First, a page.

Sinking the Master Mariner – An Insightful Article From 1984

times-master-mariner1984 | Sinking the Master Mariner | Sunday Times Magazine (UK) | Report by John Barnes Photographs by Nik Wheeler

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This article was published in 1984. When it was written, Hubbard had been ‘in seclusion’ in the US for five years – and nobody knew where he was. Many observers suspected that he was dead, and the Sea Org had concealed this fact so that they could retain day-to-day control over the Church of Scientology.

It is still well worth reading today because it  describes, in fascinating detail,  the genesis of the Sea Org – Scientology’s uniformed  ‘inner party’ and executive branch –  and also provides insights into other pivotal events – such as “The Mission Holders Massacre”.

In 1967 (as described in my previous post) L Ron Hubbard took to sea with his most devoted followers. He conferred the rank of ‘Commodore’ upon himself, and pseudo naval titles upon his crew of true believers. Barnes describes how Hubbard, ever paranoid, elevated the children of  Sea Org ‘officers’ to power by making them members of  the “Commodore Messenger org”.

Barnes observes that the children,

[…] weren’t much use to the ship particularly, so Hubbard used them as his eyes and ears, spies really, running around, asking questions, observing things. They were considered to be Hubbard himself and any discourtesy to them was regarded as a personal discourtesy to Hubbard. By the time they all got off the boat in 1975, some of the girls had been replaced by teenage boys. The worst part was when these kids started turning in their parents, getting them ‘declared’ [purged] as ‘suppressives’ – that’s evil people, to translate Church language

In  1980 (after Hubbard had retuned to the US) a young ‘Commodore’s Messenger’ called David Miscavige, who had worked closely with Hubbard,  established himself as the leader’s  ‘gatekeeper’.  All communications with Hubbard now had to pass through Miscavige. This gave Miscavige the ability to manipulate Hubbard – and de facto control over Scientology. His first action was to freeze out the ‘old guard’ and prepare to seize power. He did upon Hubbard’s death in 1986, and remains the undisputed leader of the Church of Scientology to this day.The article also discusses the events of the “Mission Holders Massacre”.

At this time, the smaller Scientology organisations had been organised on a franchise basis. “Mission Holders” led the group, took a percentage of the earnings from auditing and other Scientology services, and passed the rest of the income to the ‘mother church’. This was a lucrative arrangement – small, isolated, groups of Scientologists ran their own organisation and paid for the privilege.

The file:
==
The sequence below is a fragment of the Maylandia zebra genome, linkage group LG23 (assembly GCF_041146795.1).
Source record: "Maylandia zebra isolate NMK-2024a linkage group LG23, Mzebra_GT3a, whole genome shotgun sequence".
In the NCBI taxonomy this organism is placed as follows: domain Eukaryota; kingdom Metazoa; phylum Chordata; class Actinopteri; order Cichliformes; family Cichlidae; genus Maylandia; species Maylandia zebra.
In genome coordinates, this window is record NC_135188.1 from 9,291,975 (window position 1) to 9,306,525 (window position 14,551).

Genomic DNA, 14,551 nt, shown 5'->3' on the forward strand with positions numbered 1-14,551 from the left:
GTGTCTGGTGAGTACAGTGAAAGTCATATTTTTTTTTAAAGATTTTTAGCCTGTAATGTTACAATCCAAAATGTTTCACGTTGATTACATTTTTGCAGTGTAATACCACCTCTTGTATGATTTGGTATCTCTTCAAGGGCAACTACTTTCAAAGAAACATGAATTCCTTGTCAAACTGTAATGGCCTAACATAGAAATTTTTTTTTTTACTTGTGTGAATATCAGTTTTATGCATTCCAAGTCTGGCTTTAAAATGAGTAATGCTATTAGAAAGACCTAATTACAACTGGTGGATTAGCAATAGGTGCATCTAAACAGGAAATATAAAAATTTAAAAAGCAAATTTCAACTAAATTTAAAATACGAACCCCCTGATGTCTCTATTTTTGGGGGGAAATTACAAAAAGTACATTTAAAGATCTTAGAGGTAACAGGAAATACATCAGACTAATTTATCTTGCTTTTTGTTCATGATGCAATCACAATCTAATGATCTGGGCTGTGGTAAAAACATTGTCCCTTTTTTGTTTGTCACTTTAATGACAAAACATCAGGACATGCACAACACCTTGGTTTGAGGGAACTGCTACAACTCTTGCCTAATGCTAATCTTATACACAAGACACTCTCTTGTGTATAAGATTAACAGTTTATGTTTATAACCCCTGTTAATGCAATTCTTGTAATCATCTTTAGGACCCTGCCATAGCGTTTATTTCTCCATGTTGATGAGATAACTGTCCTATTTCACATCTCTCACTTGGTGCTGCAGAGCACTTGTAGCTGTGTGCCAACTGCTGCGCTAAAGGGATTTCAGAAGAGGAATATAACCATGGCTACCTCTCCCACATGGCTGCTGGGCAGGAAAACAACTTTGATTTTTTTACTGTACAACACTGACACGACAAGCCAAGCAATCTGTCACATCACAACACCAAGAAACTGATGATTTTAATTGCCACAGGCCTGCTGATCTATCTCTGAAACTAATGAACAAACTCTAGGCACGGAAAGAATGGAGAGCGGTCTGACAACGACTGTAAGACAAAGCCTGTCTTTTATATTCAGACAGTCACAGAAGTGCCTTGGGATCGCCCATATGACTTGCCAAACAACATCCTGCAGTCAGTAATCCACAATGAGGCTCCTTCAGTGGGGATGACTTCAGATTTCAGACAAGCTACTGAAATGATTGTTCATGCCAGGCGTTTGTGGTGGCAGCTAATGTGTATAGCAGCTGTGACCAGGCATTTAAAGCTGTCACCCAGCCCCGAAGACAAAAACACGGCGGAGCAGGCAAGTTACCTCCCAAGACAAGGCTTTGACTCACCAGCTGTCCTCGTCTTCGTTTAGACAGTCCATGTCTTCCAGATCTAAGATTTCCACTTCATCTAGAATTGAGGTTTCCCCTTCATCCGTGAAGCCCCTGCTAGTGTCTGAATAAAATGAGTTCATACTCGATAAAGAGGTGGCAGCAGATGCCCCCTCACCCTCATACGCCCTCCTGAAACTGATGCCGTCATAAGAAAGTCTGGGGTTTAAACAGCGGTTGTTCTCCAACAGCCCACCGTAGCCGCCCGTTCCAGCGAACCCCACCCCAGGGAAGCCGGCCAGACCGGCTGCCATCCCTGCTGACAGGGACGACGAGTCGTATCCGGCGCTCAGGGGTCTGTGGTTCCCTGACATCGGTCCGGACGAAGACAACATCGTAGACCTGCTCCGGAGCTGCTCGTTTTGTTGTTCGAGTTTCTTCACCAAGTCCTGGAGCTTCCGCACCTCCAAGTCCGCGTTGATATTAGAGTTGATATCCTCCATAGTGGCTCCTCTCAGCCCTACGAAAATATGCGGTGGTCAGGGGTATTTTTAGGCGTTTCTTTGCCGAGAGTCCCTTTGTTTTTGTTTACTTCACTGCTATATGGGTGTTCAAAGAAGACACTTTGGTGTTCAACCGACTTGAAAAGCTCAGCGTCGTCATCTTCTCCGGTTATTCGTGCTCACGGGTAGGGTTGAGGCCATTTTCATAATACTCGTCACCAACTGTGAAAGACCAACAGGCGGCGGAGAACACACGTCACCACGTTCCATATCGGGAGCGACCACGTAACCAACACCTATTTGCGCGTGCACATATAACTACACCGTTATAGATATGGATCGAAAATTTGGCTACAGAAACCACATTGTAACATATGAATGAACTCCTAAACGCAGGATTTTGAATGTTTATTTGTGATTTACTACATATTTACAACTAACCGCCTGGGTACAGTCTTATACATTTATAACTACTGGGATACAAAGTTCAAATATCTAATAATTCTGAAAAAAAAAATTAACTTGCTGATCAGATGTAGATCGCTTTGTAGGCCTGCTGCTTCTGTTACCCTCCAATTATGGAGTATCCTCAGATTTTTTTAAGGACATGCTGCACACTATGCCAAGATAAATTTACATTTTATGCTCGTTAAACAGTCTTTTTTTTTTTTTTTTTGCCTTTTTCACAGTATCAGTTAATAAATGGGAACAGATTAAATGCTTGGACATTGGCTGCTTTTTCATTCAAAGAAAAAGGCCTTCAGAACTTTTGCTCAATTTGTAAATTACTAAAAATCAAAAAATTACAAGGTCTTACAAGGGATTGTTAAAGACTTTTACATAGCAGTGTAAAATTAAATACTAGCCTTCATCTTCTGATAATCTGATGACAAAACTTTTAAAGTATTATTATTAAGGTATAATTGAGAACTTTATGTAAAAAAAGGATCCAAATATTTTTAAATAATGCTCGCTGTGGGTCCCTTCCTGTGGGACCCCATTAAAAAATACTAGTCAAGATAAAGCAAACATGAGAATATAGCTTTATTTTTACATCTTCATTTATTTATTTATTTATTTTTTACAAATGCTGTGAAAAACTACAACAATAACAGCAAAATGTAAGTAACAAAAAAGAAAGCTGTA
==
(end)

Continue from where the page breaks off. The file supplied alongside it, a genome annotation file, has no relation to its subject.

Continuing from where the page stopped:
sea-org

To this day, Miscavige displays the ‘rank’ of ‘Captain’ in the Sea Org (the highest in the Sea Org, next to ‘Commodore Hubbard) as it legitimates his absolute control of the Church of Scientology.

That is, until young David Miscavige called a meeting of all mission holders. In full uniform, as head of “The International Finance Police” Miscavige and fourteen other Sea Org ‘officers’ accused the mission holders of every possible fraud and crime against Scientology, and demanded repayment. Many mission holders were sent to Scientology labour camps – a sentence that they voluntarily complied with, as, true believers’. The missions were brought under central control.

What motivated this action? there are two views.  One is that it was ordered by Hubbard… for no discernible reason. The second is that Miscavige wanted to establish his authority over Scientology, manipulated Hubbard into believing that the missions needed to be ‘reformed’, then did as he pleased. Any complaints to the leader of Scientology now passed through Miscavige – and would never reach their destination.

My view is that Miscavige held de facto power from the moment he came to control access to L Ron Hubbard. The history of Scientology from 1980 – 1986 is the history of Miscavige consolidating his position and preparing to seize power after Hubbard’s death.

For example, in 1980 the missions not only provided a maintenance-free regular income, but also a flow of believers to more ‘advanced’ organisations, where they paid to be initiated into the higher levels of Scientology. The end of the franchise system removed the mission holder’s  financial incentive – and the flow of both money and people dried up.

This does not seem to be sort of mistake that Hubbard would make – he was shrewd enough to recognise a good earner, and leave it alone. It seems more likely that Miscavige (who was concerned above all with establishing control over Scientology) wanted to curry favour with Hubbard, and neutralise potential dissidents – people in the missions who had always operated with a degree of independence. This could easily be arranged by telling a sick, paranoid old man that the Mission Holders were swindling him.

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